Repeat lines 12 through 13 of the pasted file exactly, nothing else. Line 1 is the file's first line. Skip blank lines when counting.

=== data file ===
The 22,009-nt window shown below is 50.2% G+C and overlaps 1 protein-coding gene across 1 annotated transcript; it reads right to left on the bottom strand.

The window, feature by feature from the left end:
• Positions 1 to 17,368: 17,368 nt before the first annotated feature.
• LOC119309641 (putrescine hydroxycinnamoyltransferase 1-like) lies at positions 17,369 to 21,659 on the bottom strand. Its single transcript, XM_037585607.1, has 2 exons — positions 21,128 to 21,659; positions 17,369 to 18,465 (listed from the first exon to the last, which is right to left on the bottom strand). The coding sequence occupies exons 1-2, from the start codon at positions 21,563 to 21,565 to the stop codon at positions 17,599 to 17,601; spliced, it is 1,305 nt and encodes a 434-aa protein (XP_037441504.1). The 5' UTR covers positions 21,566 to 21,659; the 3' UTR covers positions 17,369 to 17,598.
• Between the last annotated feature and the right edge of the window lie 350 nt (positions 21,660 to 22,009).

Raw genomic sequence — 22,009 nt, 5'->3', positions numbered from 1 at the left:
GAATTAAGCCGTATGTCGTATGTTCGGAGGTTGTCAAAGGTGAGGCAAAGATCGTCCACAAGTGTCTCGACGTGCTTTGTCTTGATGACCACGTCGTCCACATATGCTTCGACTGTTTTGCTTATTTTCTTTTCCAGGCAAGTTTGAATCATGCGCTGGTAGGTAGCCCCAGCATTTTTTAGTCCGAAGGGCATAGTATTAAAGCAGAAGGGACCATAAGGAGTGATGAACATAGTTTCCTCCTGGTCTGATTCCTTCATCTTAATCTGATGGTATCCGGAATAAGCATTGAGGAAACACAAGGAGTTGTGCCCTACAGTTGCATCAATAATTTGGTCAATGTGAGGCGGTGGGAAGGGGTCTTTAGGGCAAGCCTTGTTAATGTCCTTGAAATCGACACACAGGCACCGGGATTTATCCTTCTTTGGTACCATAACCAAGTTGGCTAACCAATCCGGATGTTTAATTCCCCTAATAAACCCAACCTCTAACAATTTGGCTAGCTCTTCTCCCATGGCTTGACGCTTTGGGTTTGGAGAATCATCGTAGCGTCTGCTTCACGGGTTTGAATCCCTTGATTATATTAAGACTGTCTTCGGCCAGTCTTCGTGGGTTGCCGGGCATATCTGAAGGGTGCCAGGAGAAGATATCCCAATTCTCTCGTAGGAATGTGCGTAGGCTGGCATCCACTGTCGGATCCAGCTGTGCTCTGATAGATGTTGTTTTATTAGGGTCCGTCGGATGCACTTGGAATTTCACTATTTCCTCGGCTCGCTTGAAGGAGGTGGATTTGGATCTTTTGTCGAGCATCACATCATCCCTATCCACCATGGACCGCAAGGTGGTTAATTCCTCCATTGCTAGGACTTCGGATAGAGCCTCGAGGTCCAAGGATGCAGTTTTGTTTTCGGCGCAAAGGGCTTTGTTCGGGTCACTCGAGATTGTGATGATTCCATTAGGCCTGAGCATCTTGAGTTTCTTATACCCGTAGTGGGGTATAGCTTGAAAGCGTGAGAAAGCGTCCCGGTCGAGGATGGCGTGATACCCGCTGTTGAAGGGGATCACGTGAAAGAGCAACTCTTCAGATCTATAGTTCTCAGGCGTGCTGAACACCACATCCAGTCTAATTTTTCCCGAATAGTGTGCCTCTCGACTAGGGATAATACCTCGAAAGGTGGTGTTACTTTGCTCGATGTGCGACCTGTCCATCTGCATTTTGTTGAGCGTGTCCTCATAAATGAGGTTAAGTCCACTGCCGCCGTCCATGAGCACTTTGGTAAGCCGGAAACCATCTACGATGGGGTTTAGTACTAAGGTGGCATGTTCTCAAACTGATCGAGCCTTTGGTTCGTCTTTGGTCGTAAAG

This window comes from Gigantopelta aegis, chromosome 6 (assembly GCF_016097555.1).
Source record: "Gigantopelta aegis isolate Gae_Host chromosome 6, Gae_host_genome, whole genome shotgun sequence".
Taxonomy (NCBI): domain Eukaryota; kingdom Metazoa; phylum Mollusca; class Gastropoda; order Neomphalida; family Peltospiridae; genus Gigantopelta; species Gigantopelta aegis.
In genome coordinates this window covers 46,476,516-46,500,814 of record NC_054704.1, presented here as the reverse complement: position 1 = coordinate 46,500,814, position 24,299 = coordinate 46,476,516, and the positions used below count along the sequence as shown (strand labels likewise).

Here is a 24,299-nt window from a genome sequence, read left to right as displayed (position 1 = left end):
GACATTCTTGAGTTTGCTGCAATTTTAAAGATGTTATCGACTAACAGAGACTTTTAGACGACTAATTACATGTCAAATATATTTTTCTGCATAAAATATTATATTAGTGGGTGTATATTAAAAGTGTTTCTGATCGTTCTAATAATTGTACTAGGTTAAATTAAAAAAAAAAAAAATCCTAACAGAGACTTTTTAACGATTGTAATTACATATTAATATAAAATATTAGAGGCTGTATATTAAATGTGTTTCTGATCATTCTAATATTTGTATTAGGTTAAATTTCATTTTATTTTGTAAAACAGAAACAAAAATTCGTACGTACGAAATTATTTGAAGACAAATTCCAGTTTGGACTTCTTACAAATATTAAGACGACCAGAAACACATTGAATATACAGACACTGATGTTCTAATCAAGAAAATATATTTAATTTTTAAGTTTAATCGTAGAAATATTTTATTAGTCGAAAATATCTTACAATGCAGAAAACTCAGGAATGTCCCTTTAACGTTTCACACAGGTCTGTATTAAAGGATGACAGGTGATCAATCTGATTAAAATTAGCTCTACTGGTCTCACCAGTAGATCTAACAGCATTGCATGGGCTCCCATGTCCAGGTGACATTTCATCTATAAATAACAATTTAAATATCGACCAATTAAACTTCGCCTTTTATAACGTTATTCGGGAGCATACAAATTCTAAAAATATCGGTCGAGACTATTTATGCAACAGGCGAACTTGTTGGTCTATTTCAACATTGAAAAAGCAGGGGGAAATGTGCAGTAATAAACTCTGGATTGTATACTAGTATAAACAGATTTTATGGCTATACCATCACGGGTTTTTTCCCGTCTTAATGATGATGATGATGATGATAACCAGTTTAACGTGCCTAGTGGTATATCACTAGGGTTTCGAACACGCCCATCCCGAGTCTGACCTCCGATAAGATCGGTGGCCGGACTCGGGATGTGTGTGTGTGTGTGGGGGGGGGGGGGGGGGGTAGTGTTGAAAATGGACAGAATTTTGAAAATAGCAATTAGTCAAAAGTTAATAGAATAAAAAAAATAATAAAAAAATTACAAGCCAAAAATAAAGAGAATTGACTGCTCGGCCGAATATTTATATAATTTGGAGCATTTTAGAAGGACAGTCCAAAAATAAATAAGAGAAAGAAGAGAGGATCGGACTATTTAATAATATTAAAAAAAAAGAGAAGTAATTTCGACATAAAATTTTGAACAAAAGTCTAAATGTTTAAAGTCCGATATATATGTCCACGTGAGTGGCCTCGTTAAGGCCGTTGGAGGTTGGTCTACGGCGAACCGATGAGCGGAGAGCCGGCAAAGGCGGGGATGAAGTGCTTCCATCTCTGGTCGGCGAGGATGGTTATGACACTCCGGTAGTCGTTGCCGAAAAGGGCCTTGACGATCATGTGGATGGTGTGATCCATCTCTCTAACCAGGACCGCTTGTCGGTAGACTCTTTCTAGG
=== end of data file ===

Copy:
Here is a 24,299-nt window from a genome sequence, read left to right as displayed (position 1 = left end):
GACATTCTTGAGTTTGCTGCAATTTTAAAGATGTTATCGACTAACAGAGACTTTTAGACGACTAATTACATGTCAAATATATTTTTCTGCATAAAATATTATATTAGTGGGTGTATATTAAAAGTGTTTCTGATCGTTCTAATAATTGTACTAGGTTAAATTAAAAAAAAAAAAAATCCTAACAGAGACTTTTTAACGATTGTAATTACATATTAATATAAAATATTAGAGGCTGTATATTAAATGTGTTTCTGATCATTCTAATATTTGTATTAGGTTAAATTTCATTTTATTTTGTAAAACAGAAACAAAAATTCGTACGTACGAAATTATTTGAAGACAAATTCCAGTTTGGACTTCTTACAAATATTAAGACGACCAGAAACACATTGAATATACAGACACTGATGTTCTAATCAAGAAAATATATTTAATTTTTAAGTTTAATCGTAGAAATATTTTATTAGTCGAAAATATCTTACAATGCAGAAAACTCAGGAATGTCCCTTTAACGTTTCACACAGGTCTGTATTAAAGGATGACAGGTGATCAATCTGATTAAAATTAGCTCTACTGGTCTCACCAGTAGATCTAACAGCATTGCATGGGCTCCCATGTCCAGGTGACATTTCATCTATAAATAACAATTTAAATATCGACCAATTAAACTTCGCCTTTTATAACGTTATTCGGGAGCATACAAATTCTAAAAATATCGGTCGAGACTATTTATGCAACAGGCGAACTTGTTGGTCTATTTCAACATTGAAAAAGCAGGGGGAAATGTGCAGTAATAAACTCTGGATTGTATACTAGTATAAACAGATTTTATGGCTATACCATCACGGGTTTTTTCCCGTCTTAATGATGATGATGATGATGATAACCAGTTTAACGTGCCTAGTGGTATATCACTAGGGTTTCGAACACGCCCATCCCGAGTCTGACCTCCGATAAGATCGGTGGCCGGACTCGGGATGTGTGTGTGTGTGTGGGGGGGGGGGGGGGGGGTAGTGTTGAAAATGGACAGAATTTTGAAAATAGCAATTAGTCAAAAGTTAATAGAATAAAAAAAATAATAAAAAAATTACAAGCCAAAAATAAAGAGAATTGACTGCTCGGCCGAATATTTATATAATTTGGAGCATTTTAGAAGGACAGTCCAAAAATAAATAAGAGAAAGAAGAGAGGATCGGACTATTTAATAATATTAAAAAAAAAGAGAAGTAATTTCGACATAAAATTTTGAACAAAAGTCTAAATGTTTAAAGTCCGATATATATGTCCACGTGAGTGGCCTCGTTAAGGCCGTTGGAGGTTGGTCTACGGCGAACCGATGAGCGGAGAGCCGGCAAAGGCGGGGATGAAGTGCTTCCATCTCTGGTCGGCGAGGATGGTTATGACACTCCGGTAGTCGTTGCCGAAAAGGGCCTTGACGATCATGTGGATGGTGTGATCCATCTCTCTAACCAGGACCGCTTGTCGGTAGACTCTTTCTAGG